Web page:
American Art Pottery at Auction: 2022 at a Glance
American Art Pottery at Auction: 2022 at a GlanceDecember 14, 2022
by Kate Nixon
In a year where we saw the return of in-person shows and auctions, the auction world continued to see collectors buy ceramic works at a furious pace and surpassed a couple of world records in the process. From Marblehead to Newcomb College, 2022 was another memorable year in the auction world and the American art pottery community.
Newcomb College record broken at Rago Arts and Auctions: In September’s Early 20th Century Design auction at Rago Arts and Auctions, a new world record was set for any Newcomb Pottery work with the sale of an historically important and iconic lamp with a Louisiana Iris design ($100,000 – $125,000) for $262,500. The lamp made its debut in the 1904 Louisiana Purchase Exposition and in an article by pottery expert Dr. Martin Eidelberg, the lamp was described in the early 1900s as the following: “It is beautifully wrought, and the lamp is remarkable not only for the originality of the application of beads to lamp shade purposes, but the discovery that Miss Sheerer has made of a material which will properly shade the lamp without emitting the great heat so common in most shades. The lamp is admired by all visitors to Newcomb College.” The lamp re-surfaced in the 1987 exhibition The Art That is Life: The Arts & Crafts Movement in America 1875-1920. The inclusion of glass beads made this lamp a rare and the only known example of its kind, which made it a popular choice for both literature and museum exhibitions. Additionally, Rago Arts and Auction sold a Mazie Teresa Ryan-designedearly and large vase with a cinquefoil design ($10,000-$15,000) for $24,000. Another of Ms. Ryan’s vase sold at Rago’s – an early vase with gladiolus ($14,000-$19,000) sold for $15,000. Meanwhile in Cincinnati, a May 1st auction at Treadway Gallery saw a large Newcomb College vase carved by Henrietta Bailey ($9,000 – $12,000) sell for $11,000 – read about the intriguing story about this vase here. In a September auction at Treadway’s, a Newcomb College vase designed by K.S. Wraight ($7,500-$9,500) in excellent condition sold for $11,000.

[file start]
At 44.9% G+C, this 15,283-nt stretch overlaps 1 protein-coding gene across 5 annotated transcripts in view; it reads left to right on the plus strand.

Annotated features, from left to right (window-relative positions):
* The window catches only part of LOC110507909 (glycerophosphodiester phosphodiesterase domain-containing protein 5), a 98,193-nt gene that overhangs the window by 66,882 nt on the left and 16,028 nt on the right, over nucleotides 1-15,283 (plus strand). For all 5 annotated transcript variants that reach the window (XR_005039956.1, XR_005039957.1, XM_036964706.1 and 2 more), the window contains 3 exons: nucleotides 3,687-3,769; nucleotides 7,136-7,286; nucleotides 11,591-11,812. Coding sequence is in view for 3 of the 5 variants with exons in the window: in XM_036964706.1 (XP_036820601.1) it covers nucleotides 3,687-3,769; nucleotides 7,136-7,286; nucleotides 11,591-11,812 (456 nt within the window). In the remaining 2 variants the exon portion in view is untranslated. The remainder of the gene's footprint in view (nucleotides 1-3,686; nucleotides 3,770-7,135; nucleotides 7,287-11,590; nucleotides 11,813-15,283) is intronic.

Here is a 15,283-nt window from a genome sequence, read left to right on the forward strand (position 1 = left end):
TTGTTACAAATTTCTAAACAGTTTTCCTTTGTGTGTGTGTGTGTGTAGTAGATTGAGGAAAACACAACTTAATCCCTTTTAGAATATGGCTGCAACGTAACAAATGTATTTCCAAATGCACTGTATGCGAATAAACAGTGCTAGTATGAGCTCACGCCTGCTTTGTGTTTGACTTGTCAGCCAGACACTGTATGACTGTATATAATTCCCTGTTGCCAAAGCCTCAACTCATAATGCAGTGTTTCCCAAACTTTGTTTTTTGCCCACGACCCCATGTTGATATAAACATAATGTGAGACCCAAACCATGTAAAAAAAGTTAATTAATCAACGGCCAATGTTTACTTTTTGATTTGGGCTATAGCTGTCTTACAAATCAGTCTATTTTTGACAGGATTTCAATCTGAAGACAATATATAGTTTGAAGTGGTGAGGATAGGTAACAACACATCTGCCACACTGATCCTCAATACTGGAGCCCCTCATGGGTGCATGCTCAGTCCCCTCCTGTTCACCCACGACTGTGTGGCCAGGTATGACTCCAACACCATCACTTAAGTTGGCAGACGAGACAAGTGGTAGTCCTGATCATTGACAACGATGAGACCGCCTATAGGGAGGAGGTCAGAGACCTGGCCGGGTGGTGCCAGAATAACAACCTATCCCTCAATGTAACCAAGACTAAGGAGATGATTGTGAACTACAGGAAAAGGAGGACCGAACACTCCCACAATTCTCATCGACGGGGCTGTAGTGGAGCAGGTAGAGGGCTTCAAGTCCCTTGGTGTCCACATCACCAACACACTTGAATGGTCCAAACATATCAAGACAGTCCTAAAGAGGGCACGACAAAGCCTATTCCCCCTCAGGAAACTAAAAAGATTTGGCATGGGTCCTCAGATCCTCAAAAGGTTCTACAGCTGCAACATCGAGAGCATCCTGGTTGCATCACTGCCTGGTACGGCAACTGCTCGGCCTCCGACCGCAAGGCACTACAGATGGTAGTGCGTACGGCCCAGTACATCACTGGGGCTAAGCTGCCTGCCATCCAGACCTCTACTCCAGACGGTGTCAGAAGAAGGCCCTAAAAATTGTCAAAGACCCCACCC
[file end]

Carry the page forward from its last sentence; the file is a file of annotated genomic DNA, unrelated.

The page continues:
The works of Frederick Hurten Rhead: Employed by the Avon Faience company, Weller Pottery onto art director of Roseville Pottery and later to Santa Barbara, California, Frederick Hurten Rhead’s style evolved into what would become his most well-known series of works: the Della Robbia line. A number of Della Robbia works were offered at auction, including an exceptional vase with a Della Robbia design ($35,000-$45,000) appearing in the publication Frederick Hurten Rhead: An English Potter in America. The vase sold for $87,500. A number of other Della Robbia vases sold this year, including a potpourri jar with stylized blossoms ($15,000-$20,000) that sold for $30,000 and a sage colored Della Robbia vase ($5,000-$7,000) featured in Dr. Martin Eidelberg’s From Our Native Clay: Art Pottery from the Collections of the American Ceramic Arts Society that sold for $20,000. In 2022, Rago Arts and Auction Center additionally broke the record for any Frederick Hurten Rhead vessel when a vase Rhead made during his time at Arequipa Pottery ($35,000-$45,000) sold for $200,000. Decorated with five colors of glaze, the Rhead vase was the best example found yet.